DER SPIEGEL: Would Greta Thunberg be welcome on TikTok?
DER SPIEGEL: Greta Thunberg, the young Swedish climate activist.
Zhu: I would have to look at her content. But in principle, whoever wants to be on TikTok can be on TikTok. And if she asks for verification, her account will be verified.
DER SPIEGEL: What about politicians like Donald Trump?
Zhu: Everyone is welcome. But I hope TikTok continues to be perceived as a place for entertainment rather than a political platform.
DER SPIEGEL: When you were just starting out, you were more interested in education than entertainment.
Zhu: Actually, before I started my first business, I spent 10 years working for the German company SAP. I worked there as a “futurist of education.” It’s a fancy title, but I was actually just doing research and writing blogs about how technology is going to transform education. But I felt a little bored, it was a lot of science fiction. So, I decided to create a startup focusing on education. The idea was for people to share their knowledge in a short video format – we’re talking two to three minutes. But it was a complete failure.
DER SPIEGEL: Why?
Zhu: We tried to fight human nature. People are more interested in entertainment than education. That’s why we created Musical.ly.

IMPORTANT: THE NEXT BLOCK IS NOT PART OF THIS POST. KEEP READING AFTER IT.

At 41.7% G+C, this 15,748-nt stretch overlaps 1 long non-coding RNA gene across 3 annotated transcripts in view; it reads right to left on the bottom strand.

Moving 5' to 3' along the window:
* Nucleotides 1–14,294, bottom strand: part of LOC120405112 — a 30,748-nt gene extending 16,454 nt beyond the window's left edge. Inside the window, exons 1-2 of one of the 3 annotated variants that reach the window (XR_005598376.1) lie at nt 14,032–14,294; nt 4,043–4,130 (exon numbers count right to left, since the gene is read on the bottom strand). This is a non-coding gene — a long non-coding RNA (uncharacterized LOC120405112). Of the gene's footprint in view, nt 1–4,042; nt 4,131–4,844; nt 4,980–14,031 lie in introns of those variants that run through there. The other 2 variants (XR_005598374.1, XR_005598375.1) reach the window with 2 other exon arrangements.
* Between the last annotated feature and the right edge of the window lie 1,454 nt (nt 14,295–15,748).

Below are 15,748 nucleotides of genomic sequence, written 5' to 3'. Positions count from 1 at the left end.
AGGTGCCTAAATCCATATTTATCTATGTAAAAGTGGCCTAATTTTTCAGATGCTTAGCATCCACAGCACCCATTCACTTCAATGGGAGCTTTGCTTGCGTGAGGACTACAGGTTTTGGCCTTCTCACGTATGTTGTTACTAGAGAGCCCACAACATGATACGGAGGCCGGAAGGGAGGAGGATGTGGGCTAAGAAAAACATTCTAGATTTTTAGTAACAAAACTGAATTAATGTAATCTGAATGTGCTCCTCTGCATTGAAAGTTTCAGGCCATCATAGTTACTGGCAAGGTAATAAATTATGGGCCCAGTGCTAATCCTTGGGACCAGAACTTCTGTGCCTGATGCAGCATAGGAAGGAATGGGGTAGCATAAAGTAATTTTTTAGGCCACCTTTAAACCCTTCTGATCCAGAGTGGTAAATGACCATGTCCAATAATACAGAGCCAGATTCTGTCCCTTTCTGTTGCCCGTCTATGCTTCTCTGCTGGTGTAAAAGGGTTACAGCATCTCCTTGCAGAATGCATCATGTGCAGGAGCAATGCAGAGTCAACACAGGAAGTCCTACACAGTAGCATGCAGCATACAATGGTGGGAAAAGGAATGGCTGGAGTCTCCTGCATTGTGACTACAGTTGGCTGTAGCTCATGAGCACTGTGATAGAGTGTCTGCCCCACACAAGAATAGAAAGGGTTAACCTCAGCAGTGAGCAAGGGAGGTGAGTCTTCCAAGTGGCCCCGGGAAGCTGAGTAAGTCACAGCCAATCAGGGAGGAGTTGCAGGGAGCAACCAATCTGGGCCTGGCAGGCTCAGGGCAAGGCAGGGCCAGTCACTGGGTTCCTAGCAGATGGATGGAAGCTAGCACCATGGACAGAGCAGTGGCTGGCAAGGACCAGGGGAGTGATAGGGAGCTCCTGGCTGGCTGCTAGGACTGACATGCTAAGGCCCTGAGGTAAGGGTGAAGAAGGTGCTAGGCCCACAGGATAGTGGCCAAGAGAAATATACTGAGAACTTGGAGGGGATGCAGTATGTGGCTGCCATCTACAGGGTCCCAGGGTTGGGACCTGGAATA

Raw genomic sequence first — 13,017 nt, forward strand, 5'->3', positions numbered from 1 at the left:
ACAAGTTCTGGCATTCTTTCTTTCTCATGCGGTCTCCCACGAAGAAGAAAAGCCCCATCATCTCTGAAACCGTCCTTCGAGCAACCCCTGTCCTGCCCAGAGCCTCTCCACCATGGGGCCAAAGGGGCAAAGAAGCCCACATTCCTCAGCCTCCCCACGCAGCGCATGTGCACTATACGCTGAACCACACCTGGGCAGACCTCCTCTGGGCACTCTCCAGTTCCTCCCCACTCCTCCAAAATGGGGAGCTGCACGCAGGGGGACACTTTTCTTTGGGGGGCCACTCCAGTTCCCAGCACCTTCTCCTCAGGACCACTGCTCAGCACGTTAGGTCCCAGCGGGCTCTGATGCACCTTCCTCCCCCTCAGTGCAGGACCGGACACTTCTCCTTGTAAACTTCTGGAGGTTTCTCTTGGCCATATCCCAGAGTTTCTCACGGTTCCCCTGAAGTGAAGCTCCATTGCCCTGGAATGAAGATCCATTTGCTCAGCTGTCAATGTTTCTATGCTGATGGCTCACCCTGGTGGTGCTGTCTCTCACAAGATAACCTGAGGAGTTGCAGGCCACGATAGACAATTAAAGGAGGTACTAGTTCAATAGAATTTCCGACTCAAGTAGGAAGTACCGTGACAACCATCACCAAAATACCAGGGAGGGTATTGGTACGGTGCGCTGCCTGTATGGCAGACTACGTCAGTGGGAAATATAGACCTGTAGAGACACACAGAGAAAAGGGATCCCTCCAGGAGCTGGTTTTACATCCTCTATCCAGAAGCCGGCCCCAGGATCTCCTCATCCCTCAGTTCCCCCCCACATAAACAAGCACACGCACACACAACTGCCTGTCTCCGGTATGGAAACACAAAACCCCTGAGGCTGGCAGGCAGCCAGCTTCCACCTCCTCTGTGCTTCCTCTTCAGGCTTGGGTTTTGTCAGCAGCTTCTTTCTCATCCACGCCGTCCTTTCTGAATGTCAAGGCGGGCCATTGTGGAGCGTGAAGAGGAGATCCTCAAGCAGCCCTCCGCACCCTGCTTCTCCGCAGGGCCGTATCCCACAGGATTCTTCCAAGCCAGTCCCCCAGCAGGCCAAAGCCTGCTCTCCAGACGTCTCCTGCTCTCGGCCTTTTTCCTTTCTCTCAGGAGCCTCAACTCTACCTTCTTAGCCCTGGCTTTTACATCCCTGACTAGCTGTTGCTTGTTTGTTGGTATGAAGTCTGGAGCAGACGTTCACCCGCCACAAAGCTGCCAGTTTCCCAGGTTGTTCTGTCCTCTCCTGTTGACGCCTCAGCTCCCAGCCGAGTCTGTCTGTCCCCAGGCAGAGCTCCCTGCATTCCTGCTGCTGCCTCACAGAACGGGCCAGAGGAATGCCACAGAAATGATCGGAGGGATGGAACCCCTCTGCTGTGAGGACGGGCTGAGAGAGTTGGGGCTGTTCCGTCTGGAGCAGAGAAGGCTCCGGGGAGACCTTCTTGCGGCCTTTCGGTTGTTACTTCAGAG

DER SPIEGEL: An app, which allows you to dance and lip-synch to pop music. ByteDance later bought the app and merged it with TikTok. Have you betrayed your ideals?
Zhu: No, I don’t think so. If you look at history, a lot of inventions first started with a toy, with things that seem to be irrelevant, but have the potential to become something much bigger. If YouTube had started out as an education platform, it never would have succeeded.
DER SPIEGEL: Do you actually think TikTok can become an education platform?
Zhu: Absolutely, 100 percent. We already saw education as a strong use case in the last few months. For example, in India we had “Edutoks,” explanatory videos on TikTok. They became a phenomenon. Lots of people are creating educational content. They teach language and basic skills, such as how to fix a machine.